Researchers Create DNA Modified "Super Soldiers" to Fight Cancer

The research aims to enhance anti-tumor immunity.
Loukia Papadopoulos

Researchers at the Princess Margaret Cancer Centre have engineered DNA-modified "super soldiers" to fight cancer. The development sees immune killer T-cells transformed into "super soldiers" whose ability to kill cancer cells has been dramatically boosted.

The research is conducted by Ph.D. candidate Helen Loo Yau, Post-doctoral Fellow Dr. Emma Bell, and Senior Scientist Dr. Daniel D. De Carvalho.

"Our goal for the future is to use this strategy combined with other immunotherapies to enhance anti-tumor immunity," said De Carvalho, Associate Professor, Department of Medical Biophysics, University of Toronto.

"We imagine a future clinical trial where we collect T-cells from the patient for treatment with epigenetic therapy in the lab. This could expand the army of cancer-killing cells effectively creating an 'army of super-soldiers.'These cells can then be re-infused into the patient, to potentially enhance their built-in immune response to the tumor."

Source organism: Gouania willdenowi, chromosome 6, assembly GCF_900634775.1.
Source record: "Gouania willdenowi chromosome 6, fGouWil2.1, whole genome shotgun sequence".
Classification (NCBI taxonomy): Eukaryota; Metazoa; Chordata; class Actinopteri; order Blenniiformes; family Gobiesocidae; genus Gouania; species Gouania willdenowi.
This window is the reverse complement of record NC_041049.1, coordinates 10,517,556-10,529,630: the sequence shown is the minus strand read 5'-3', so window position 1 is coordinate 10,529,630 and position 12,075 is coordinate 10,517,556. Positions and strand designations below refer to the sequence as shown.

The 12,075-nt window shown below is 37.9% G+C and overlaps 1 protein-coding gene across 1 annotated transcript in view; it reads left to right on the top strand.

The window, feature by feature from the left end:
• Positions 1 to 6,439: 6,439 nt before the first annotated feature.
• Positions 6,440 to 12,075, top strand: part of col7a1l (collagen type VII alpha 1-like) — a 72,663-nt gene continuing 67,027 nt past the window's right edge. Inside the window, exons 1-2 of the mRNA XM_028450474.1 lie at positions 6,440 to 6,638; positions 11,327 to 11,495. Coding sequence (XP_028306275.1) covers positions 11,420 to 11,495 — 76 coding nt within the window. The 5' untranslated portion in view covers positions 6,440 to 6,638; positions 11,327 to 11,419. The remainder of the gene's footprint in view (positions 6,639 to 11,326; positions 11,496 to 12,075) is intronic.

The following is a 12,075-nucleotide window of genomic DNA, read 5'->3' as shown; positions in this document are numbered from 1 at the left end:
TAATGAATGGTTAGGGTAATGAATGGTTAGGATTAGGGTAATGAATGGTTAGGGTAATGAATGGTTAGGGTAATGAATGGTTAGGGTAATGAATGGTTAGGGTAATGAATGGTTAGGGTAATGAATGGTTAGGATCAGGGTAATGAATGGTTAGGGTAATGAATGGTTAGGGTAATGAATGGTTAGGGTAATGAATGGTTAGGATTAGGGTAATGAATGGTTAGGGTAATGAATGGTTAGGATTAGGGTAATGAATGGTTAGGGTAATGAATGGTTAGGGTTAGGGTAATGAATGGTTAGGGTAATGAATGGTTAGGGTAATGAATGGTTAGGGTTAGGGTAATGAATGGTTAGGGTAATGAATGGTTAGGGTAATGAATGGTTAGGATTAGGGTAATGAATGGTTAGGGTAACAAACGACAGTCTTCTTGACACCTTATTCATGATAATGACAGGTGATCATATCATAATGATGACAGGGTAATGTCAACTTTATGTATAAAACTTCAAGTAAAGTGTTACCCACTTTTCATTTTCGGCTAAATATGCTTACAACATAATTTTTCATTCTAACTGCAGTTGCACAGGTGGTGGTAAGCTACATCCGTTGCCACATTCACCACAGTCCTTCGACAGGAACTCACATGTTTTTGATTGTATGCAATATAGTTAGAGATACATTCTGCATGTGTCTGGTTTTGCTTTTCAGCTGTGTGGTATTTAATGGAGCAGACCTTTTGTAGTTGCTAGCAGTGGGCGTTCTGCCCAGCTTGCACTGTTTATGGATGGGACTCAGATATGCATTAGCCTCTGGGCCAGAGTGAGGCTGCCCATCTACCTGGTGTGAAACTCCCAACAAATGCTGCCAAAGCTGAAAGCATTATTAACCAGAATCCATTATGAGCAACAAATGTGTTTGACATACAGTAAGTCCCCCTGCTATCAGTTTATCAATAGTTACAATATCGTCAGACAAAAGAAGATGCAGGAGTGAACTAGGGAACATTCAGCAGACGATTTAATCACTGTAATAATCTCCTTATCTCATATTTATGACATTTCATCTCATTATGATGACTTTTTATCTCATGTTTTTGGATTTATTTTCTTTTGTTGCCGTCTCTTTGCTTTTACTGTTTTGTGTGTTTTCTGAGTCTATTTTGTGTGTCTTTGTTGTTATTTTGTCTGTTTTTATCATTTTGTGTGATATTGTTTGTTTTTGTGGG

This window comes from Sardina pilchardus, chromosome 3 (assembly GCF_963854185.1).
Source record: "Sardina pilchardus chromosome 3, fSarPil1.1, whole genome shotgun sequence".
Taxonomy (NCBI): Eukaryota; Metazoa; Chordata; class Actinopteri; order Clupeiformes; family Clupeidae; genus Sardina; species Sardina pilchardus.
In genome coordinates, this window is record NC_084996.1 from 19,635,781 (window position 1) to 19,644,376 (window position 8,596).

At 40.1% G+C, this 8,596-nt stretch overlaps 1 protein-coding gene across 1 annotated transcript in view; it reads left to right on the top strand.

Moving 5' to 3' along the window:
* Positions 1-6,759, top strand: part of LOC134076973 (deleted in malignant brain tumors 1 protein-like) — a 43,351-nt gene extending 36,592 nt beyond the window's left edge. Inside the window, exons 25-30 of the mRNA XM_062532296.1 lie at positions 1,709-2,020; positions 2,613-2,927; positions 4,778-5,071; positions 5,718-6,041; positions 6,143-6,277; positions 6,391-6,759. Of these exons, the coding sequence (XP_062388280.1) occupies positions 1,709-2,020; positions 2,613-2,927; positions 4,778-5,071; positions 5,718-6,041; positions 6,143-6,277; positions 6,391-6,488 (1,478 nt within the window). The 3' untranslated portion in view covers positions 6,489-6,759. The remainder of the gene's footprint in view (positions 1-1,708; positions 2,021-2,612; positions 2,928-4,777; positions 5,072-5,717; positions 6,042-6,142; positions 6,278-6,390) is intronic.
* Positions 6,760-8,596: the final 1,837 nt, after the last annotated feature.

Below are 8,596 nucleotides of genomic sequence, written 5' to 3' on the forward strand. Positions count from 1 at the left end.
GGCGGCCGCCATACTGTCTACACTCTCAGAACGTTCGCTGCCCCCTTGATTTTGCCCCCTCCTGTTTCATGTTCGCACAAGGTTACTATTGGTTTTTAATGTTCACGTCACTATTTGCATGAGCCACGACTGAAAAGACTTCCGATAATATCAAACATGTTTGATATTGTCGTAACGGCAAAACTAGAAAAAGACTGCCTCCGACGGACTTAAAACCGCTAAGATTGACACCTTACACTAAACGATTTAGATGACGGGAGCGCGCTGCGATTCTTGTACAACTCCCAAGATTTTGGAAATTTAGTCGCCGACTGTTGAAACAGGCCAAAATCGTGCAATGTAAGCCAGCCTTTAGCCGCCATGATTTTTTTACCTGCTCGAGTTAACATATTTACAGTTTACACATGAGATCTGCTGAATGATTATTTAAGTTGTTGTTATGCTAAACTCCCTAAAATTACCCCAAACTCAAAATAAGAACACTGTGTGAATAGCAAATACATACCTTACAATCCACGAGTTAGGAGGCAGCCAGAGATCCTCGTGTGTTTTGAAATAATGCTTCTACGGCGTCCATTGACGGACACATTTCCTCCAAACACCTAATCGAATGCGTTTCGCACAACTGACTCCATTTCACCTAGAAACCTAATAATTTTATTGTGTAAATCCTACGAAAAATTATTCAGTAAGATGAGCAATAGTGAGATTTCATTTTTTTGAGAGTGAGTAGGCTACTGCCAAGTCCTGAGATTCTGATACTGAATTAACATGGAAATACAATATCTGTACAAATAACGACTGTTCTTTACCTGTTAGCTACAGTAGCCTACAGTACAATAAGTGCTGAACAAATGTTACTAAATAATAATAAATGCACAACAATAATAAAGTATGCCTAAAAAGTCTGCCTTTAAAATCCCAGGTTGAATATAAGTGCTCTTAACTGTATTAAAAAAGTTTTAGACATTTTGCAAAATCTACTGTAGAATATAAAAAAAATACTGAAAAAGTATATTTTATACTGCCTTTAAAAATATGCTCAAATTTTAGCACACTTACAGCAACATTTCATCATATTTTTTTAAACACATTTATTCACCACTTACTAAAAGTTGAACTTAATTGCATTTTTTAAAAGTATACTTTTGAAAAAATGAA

De Carvalho's lab first noticed an increase in T-cell infiltration in mouse tumors treated with epigenetic therapy that stopped working when they removed the T-cells. They then drew the conclusion that the T-cells were responsible for the treatment's success.

They proceeded to try this same therapy on T-cells from healthy human donors, as well as from patients with melanoma, breast, ovarian and colorectal cancer. Their results identified two specific genes that were activated by the epigenetic therapy and which were responsible for the T-cells to become better at killing the cancer cells.

"The T-cells became sort of 'super soldiers', with highly activated molecules — with bigger and better weapons — to destroy the cancer cells," explained Dr. De Carvalho adding that his work sets the stage for clinical investigations combining epigenetics with other immunotherapy strategies.